Rage Against God: How Atheism Led Me to Faith

Reviewed by:

G. Connor Salter, Professional Writing alumnus from Taylor University, Upland, IN.


Rage Against God: How Atheism Led Me to Faith


Peter Hitchens



Publication Date:

December 24, 2011




224 pages


While Christopher Hitchens became famous for his involvement in the New Atheist movement, few Americans know about his younger brother. A journalist and culture critic in his own right, Peter Hitchens was also a left-wing atheist in his early years. Then in his thirties he returned to Christianity and became a decidedly conservative commentator. Here Peter Hitchens describes his journey away from and then back to faith, combining this story with reflections about the British culture he grew up in and late Soviet Russia he worked in as a foreign correspondent, while also working in arguments about atheism’s flaws. Along the way, he provide some anecdotes about his relationship with his brother over the years, and how his family life affected his approach to faith.

While the book’s title makes it sound like an apologetics book, Rage Against God isn’t like most books in that category. Apologetics books (such as Lee Strobel’s Case for Christ) usually focus on defending Christianity with arguments that prove its plausibility or benefits. Hitchens frankly admits what led him away from atheism was two things: seeing atheist ideology lived out in Soviet Russia, and personal encounters that shifted his thinking in subtle, hard-to-analyze ways. So most of his arguments are against atheism and only indirectly for Christianity. In the book’s last section, he addresses New Atheist arguments against religion, particularly critiquing claims Richard Dawkins made in The God Delusion and which his brother made in god is Not Great (with “God” deliberate in lowercase). This is an unusual approach, but it works well and captures a side of the apologetics spectrum that is very important. Explaining why competing worldviews fail can be just as useful as explaining why Christianity works.

In the same way this book isn’t an apologetics work in the classical sense, it’s also not a memoir in the classical sense. Hitchens gives plenty of personal reflections, but he doesn’t attempt to give a detailed account of his spiritual journey. Partly this is because he’s clearly not interested in dissecting himself; he talks about his difficult relationship with his brother but shows no interest in analyzing why they struggled to get along. As he puts it in the epilogue, “some brothers get along; some do not.” The other part is Hitchens seems to think it’s more important to consider why so many in his generation walked away from Christianity. So, he uses his personal story to talk about what post-WWII Britain was like, how Christianity, military prowess and national pride went hand in hand, and what happened when two of those things failed. American readers may not see how these details apply to them, but it serves as a sobering reminder of what happens when Christianity and patriotism become so linked that one dies without the other. It’s also worth noting that America went through a similar period of postwar optimism followed by disillusionment, which contributed to young Americans abandoning Christianity in the 1960s. Thus, even for American readers Hitchens’ mix of autobiography and history lesson turns out to be surprisingly relevant.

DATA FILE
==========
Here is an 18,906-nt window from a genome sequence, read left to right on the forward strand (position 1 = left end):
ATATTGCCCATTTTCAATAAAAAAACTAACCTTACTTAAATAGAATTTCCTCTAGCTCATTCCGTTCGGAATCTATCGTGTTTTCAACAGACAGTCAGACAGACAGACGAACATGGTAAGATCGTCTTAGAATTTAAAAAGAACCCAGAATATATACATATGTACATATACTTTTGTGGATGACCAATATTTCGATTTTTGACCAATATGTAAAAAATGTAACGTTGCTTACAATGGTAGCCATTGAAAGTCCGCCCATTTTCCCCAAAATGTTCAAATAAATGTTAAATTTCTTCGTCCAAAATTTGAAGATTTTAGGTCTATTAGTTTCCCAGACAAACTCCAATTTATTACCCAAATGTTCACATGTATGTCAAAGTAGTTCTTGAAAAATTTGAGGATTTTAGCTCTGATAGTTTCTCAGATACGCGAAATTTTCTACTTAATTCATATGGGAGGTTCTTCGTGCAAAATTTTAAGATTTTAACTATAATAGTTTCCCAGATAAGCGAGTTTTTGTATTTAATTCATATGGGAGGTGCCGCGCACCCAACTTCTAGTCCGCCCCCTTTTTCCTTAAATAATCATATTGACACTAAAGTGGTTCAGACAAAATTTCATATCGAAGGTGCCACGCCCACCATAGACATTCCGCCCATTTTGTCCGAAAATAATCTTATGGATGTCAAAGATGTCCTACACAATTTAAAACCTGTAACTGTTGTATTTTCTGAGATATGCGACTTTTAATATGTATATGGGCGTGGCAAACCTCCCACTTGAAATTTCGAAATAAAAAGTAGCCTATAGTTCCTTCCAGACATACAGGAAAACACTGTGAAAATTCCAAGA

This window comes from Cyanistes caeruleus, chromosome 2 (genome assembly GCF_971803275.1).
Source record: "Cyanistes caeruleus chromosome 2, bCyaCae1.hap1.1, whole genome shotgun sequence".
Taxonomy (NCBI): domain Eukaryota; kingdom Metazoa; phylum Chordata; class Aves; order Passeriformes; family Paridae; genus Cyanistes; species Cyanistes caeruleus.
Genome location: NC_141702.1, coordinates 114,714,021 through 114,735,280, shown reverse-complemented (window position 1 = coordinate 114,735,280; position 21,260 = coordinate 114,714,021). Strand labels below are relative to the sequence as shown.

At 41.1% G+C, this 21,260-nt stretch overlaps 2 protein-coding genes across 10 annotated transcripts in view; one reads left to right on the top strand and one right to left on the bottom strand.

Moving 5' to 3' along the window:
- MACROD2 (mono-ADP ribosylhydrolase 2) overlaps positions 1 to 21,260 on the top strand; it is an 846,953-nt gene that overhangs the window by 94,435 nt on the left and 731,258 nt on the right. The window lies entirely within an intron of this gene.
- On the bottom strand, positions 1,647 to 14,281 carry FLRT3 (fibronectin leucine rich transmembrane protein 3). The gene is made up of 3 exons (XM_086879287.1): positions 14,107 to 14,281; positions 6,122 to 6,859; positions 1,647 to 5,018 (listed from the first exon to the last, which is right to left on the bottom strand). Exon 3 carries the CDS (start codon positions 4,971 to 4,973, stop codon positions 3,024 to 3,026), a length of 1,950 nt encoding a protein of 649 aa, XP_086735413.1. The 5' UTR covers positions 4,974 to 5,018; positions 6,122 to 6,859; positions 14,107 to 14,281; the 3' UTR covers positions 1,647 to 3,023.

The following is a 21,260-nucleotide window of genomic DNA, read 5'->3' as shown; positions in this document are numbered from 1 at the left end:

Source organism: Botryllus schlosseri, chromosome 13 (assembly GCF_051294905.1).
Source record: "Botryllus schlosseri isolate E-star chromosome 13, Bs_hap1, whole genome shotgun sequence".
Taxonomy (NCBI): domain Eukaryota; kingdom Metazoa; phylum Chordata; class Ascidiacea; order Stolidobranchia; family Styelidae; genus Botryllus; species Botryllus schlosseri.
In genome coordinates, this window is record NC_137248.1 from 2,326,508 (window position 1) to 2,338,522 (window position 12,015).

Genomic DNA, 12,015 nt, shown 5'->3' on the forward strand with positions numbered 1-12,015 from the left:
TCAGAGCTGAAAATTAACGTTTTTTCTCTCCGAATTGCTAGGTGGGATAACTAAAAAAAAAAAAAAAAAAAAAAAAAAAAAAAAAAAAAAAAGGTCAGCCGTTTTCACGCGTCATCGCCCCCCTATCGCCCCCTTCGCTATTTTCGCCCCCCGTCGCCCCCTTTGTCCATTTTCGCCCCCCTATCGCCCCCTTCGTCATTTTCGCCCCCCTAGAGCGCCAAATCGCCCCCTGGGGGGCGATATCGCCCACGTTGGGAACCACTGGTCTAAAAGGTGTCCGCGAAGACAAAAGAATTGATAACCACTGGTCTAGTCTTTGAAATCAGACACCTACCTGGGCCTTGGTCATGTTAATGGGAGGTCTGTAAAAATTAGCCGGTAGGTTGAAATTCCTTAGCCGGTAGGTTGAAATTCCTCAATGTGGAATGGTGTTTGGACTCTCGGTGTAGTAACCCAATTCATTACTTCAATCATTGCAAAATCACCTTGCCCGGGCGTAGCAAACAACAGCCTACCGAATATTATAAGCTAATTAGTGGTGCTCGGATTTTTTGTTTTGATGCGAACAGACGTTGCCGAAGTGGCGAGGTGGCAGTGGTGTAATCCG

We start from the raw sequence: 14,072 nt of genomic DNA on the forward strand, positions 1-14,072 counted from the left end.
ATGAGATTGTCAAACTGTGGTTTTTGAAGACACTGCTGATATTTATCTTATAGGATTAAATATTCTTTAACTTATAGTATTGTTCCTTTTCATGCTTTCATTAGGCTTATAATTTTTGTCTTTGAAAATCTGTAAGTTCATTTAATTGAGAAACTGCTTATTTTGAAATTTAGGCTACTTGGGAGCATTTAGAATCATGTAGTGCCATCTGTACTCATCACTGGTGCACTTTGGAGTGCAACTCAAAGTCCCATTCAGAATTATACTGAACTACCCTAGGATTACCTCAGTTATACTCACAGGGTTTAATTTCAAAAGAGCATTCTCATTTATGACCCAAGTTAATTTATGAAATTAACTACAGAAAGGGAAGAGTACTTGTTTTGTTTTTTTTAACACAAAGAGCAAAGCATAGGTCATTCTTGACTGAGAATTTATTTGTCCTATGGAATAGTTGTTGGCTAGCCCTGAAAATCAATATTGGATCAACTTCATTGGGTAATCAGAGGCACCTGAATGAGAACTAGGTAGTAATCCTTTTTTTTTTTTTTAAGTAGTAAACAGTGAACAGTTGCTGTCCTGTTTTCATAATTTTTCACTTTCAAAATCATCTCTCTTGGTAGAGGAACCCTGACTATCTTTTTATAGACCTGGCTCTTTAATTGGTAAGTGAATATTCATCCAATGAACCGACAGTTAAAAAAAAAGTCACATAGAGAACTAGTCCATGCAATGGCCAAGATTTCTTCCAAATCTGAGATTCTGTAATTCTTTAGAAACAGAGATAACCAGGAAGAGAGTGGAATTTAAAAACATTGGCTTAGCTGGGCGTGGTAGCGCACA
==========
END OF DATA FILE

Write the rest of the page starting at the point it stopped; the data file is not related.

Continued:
In short, this is an unusual book that fits between several genres. It’s about Christianity and why it works, but takes a different angle than most American apologists take. It’s about why people walk away from faith and sometimes come back, but it doesn’t present a formula for getting back to faith like so many “spiritual crisis memoirs” do. It takes a bit from both camps (and various others) and produces something truly unique.

Excellently written and always thought-provoking, this book will help readers see Christianity and atheism in new ways.


Rating (1 to 5 stars)

4.5 stars

Suggested Audience

Christians interested in Christopher Hitchens’ work, the New Atheist movement, Soviet Russia and problems with atheism is a philosophy and basis for government policy.

Christian Impact

The author makes compelling cases against atheism, and interesting reflections on what happens when Christianity and nationalism become linked (a particularly important point at the moment).

NOTE: Some readers may benefit from reading Larry Alex Taunton’s book The Faith of Christopher Hitchens alongside this book for other perspectives on the New Atheism movement and the Hitchens brothers. To read ECLA’s review of that book, go to:

The Rage Against God: How Atheism Led Me to Faith

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